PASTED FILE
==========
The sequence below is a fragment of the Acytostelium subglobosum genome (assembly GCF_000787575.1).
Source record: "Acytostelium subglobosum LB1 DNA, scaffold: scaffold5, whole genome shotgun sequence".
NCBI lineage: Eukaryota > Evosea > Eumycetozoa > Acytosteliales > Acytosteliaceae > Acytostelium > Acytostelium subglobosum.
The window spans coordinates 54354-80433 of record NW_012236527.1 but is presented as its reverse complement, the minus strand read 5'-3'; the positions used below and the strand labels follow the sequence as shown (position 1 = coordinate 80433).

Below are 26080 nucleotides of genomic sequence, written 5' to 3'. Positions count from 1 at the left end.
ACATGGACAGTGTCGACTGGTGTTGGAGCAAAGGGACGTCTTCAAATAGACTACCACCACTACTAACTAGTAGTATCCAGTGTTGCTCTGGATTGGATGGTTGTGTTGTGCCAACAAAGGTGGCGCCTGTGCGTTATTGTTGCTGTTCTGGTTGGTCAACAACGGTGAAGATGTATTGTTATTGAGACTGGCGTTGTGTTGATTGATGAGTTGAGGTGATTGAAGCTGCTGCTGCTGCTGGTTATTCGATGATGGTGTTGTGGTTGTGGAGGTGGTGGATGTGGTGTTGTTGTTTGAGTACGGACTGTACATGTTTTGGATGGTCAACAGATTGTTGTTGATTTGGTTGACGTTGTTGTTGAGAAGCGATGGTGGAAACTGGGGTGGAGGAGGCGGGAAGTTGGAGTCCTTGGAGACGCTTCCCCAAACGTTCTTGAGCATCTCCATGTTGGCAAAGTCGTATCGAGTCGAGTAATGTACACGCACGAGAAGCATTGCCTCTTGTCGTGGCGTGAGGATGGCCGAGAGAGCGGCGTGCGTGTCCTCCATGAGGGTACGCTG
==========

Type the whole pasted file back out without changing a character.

The sequence below is a fragment of the Acytostelium subglobosum genome (assembly GCF_000787575.1).
Source record: "Acytostelium subglobosum LB1 DNA, scaffold: scaffold5, whole genome shotgun sequence".
NCBI lineage: Eukaryota > Evosea > Eumycetozoa > Acytosteliales > Acytosteliaceae > Acytostelium > Acytostelium subglobosum.
The window spans coordinates 54354-80433 of record NW_012236527.1 but is presented as its reverse complement, the minus strand read 5'-3'; the positions used below and the strand labels follow the sequence as shown (position 1 = coordinate 80433).

Below are 26080 nucleotides of genomic sequence, written 5' to 3'. Positions count from 1 at the left end.
ACATGGACAGTGTCGACTGGTGTTGGAGCAAAGGGACGTCTTCAAATAGACTACCACCACTACTAACTAGTAGTATCCAGTGTTGCTCTGGATTGGATGGTTGTGTTGTGCCAACAAAGGTGGCGCCTGTGCGTTATTGTTGCTGTTCTGGTTGGTCAACAACGGTGAAGATGTATTGTTATTGAGACTGGCGTTGTGTTGATTGATGAGTTGAGGTGATTGAAGCTGCTGCTGCTGCTGGTTATTCGATGATGGTGTTGTGGTTGTGGAGGTGGTGGATGTGGTGTTGTTGTTTGAGTACGGACTGTACATGTTTTGGATGGTCAACAGATTGTTGTTGATTTGGTTGACGTTGTTGTTGAGAAGCGATGGTGGAAACTGGGGTGGAGGAGGCGGGAAGTTGGAGTCCTTGGAGACGCTTCCCCAAACGTTCTTGAGCATCTCCATGTTGGCAAAGTCGTATCGAGTCGAGTAATGTACACGCACGAGAAGCATTGCCTCTTGTCGTGGCGTGAGGATGGCCGAGAGAGCGGCGTGCGTGTCCTCCATGAGGGTACGCTG